Are we good and ready? The long weekend ahead heralds the unofficial start of summer -- and the official start of grilling season. School's out, vacations beckon, and if you have a pool, jump in it because temps in the 90s have found us. Don't expect them to release their hold any time soon.
Even if we long ago traded in our own school days for a 9-to-5 landscape that seldom varies, it's easy to get caught up in the excitement this transition to summertime brings.
Next Monday -- Memorial Day -- is first and foremost a time to honor men and women who gave all while serving in America's armed forces. It's a debt we can never repay, but one we must never forget. Fly your colors in tribute and take time to remember.
Many also use this last weekend in May as a chance to bring family and friends together for fellowship and food. Indoor gatherings move outdoors, and grills -- gas, charcoal and electric -- fire up. Today's recipe suggestions love the grill and are good fits for a cookout. (There's also a recipe for lemonade because it's a pretty red, "white" and blue addition to a Memorial Day weekend spread.)
The start of summer grilling is a good time to share a few reminders from eatingwell.com.
At the grill
Preheat the grill 15-25 minutes before you start cooking to make sure it reaches a temperature that will kill bacteria (400-450 F for high heat; 350-400 F for medium-high; 300-350 F for medium; 250-300 F for low). A properly heated grill sears foods on contact, keeps the insides moist and helps prevent sticking. While searing doesn't "seal in" juices, contrary to popular belief, it does create improved flavors through caramelization.
It's easier to remove debris when the grill is hot, so after preheating, use a long-handled wire grill brush on the grill rack to clean off charred debris. Scrape again immediately after use.
Even on a clean grill, lean foods may stick when placed directly on the rack. Reduce sticking by oiling your hot grill rack with a vegetable oil-soaked paper towel. Hold it with tongs and rub it over the rack. (Do not use cooking spray on a hot grill.)
Flare-ups happen when fat drips onto the heat source and catches fire, causing carcinogenic hydrocarbons to form on the food, and can make meat taste "off." To reduce flare-ups, select lean cuts of meat, trim excess fat and remove poultry skin. Keep a squirt bottle of water near the grill to quickly douse any unexpected flare-ups.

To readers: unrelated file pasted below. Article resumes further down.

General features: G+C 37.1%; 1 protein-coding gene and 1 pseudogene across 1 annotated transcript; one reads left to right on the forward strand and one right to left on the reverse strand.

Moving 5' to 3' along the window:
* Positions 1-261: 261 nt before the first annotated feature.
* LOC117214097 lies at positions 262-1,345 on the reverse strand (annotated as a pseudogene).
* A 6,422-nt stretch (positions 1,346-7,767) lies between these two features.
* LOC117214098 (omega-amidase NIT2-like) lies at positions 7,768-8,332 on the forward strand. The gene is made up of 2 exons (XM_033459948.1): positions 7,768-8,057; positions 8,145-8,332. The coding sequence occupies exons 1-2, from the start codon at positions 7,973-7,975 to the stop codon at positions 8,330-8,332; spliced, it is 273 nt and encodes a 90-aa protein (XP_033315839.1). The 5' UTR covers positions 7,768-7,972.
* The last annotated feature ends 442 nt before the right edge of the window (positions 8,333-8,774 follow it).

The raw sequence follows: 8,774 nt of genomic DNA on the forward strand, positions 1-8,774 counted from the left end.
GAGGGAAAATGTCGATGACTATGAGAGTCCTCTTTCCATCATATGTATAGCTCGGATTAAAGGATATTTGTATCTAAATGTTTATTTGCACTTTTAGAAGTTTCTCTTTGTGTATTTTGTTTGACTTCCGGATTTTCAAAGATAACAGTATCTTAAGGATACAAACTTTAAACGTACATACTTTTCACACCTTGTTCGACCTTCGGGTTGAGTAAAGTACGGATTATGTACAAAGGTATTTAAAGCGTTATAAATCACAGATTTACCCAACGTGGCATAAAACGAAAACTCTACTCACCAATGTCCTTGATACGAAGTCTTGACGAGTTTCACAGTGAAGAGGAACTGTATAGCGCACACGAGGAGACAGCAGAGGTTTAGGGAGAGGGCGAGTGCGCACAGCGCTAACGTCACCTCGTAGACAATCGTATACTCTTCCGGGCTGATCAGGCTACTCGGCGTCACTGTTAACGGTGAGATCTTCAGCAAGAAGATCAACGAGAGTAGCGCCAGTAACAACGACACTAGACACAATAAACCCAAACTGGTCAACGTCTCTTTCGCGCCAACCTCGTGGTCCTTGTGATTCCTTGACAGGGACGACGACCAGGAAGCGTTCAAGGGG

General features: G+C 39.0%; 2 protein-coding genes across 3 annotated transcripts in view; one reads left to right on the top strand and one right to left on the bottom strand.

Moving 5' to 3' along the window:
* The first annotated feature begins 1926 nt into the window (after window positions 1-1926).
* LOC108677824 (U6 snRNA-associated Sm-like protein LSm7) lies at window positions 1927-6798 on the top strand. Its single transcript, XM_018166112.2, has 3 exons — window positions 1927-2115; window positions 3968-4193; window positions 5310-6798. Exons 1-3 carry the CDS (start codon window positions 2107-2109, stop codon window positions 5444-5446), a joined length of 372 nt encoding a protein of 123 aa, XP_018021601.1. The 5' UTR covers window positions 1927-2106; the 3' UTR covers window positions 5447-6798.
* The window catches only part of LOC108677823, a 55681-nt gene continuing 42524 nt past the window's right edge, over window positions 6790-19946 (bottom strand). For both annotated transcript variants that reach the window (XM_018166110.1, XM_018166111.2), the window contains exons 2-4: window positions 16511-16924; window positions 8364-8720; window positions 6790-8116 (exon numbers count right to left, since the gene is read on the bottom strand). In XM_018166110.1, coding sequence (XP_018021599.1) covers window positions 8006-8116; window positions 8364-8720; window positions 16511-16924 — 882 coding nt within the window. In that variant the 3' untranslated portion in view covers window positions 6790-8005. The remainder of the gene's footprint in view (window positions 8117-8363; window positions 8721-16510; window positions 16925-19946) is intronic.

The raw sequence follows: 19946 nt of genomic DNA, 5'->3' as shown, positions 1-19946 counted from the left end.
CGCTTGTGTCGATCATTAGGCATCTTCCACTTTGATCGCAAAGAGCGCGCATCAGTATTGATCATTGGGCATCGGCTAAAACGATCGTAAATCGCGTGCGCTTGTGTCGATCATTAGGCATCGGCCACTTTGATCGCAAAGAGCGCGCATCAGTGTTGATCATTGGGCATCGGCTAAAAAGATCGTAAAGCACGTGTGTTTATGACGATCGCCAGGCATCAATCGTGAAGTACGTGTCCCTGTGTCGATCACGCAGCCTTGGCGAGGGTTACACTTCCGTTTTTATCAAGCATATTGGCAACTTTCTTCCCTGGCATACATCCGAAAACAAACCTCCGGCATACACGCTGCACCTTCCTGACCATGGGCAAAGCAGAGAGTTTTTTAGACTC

To know if protein is fully cooked, check the internal temperature with an instant-read thermometer.
Let finished meats rest on a clean platter, tented with foil, for about 10 minutes before carving so juices can redistribute evenly.
Happy grilling. And however you spend the weekend ahead, take time -- especially Monday -- to remember what Memorial Day is truly about.
SPICY SHRIMP AND SAUSAGE SKEWERS
Makes 16-20 shrimp
1 pound 16/20 count raw jumbo shrimp, peeled and deveined, tails left on
7 ounce Andouille sausage link (or Kielbasa if you want a mild sausage)
2 teaspoons extra virgin olive oil
2 tablespoons Cajun seasoning, divided
1/3 cup mayonnaise
1 tablespoon lemon juice
6-8 bamboo skewers
Soak skewers in water for at least 30 minutes to prevent them from catching fire on the grill.
Pat shrimp dry with paper towels then toss in a large bowl with oil and 1 tablespoon Cajun seasoning. Slice Andouille sausage the same thickness as the shrimp then tuck sausage slices between the curve of the shrimp and skewer (I fit three shrimp and sausage slices on each skewer.)
Combine mayonnaise, remaining tablespoon Cajun seasoning, and lemon juice in a bowl then mix to combine. Store in refrigerator (can be done 1-2 days ahead of time.)
Preheat grill over high heat for 10 minutes then turn heat down to medium-high. Spray both sides of skewers with nonstick spray then grill for 1-2 minutes per side or until shrimp are opaque and cooked through. Serve skewers with dipping sauce.
CHARRED CORN SALAD
Prep time: 35 minutes
Makes 8 servings
1/2 small red onion, finely chopped
1 red chili, seeded and chopped
1/4 cup fresh lime juice
1 tablespoon olive oil
Freshly ground black pepper
6 ears fresh corn, shucked
3/4 cup fresh cilantro, chopped
4 ounces queso fresco, crumbled (about 1 cup)
Heat grill to medium. Toss together red onion, chili, lime juice and oil in a bowl. Season with salt and pepper.
Grill corn, turning occasionally, until charred, 10-12 minute. Let cool, then cut from cobs. Add to onion mixture and toss to combine. Fold in cilantro and queso fresco.
Total time: 10 minutes
2 pounds asparagus, stalks trimmed
2 tablespoons extra-virgin olive oil
Freshly ground black pepper
Let the grill (or grill pan) preheat to high. You want it hot, so you hear a sizzle as soon as the asparagus hits the grate.
Cut off woody ends. Trim the bottom inch or so off each spear, the part that tends to be super tough.
Toss asparagus lightly in oil and season generously with salt and pepper.
Grill, turning occasionally, until tender and charred, about 3-4 minutes. Be patient. If stalks are pretty big, they might take longer to cook. Asparagus is ready when you can easily pierce the middle with a fork.
(Source: delish.com, Lindsay Funston)
Prep time: 15 minutes
Makes 7 cups
1 1/2 cup sugar
1 1/2 cup fresh lemon juice (from about 10 lemons), plus 2 lemons, sliced
Berries and fresh mint sprigs, for serving
In a small saucepan, combine sugar and 1 1/2 cups water; bring to a boil. Reduce heat and simmer until the sugar dissolves, 3 to 4 minutes. Remove from heat and cool completely.
In a large pitcher, combine lemon juice, 1 1/2 cups sugar syrup, and 4 cups cold water (add remaining sugar syrup to adjust sweetness, if desired). Refrigerate until chilled.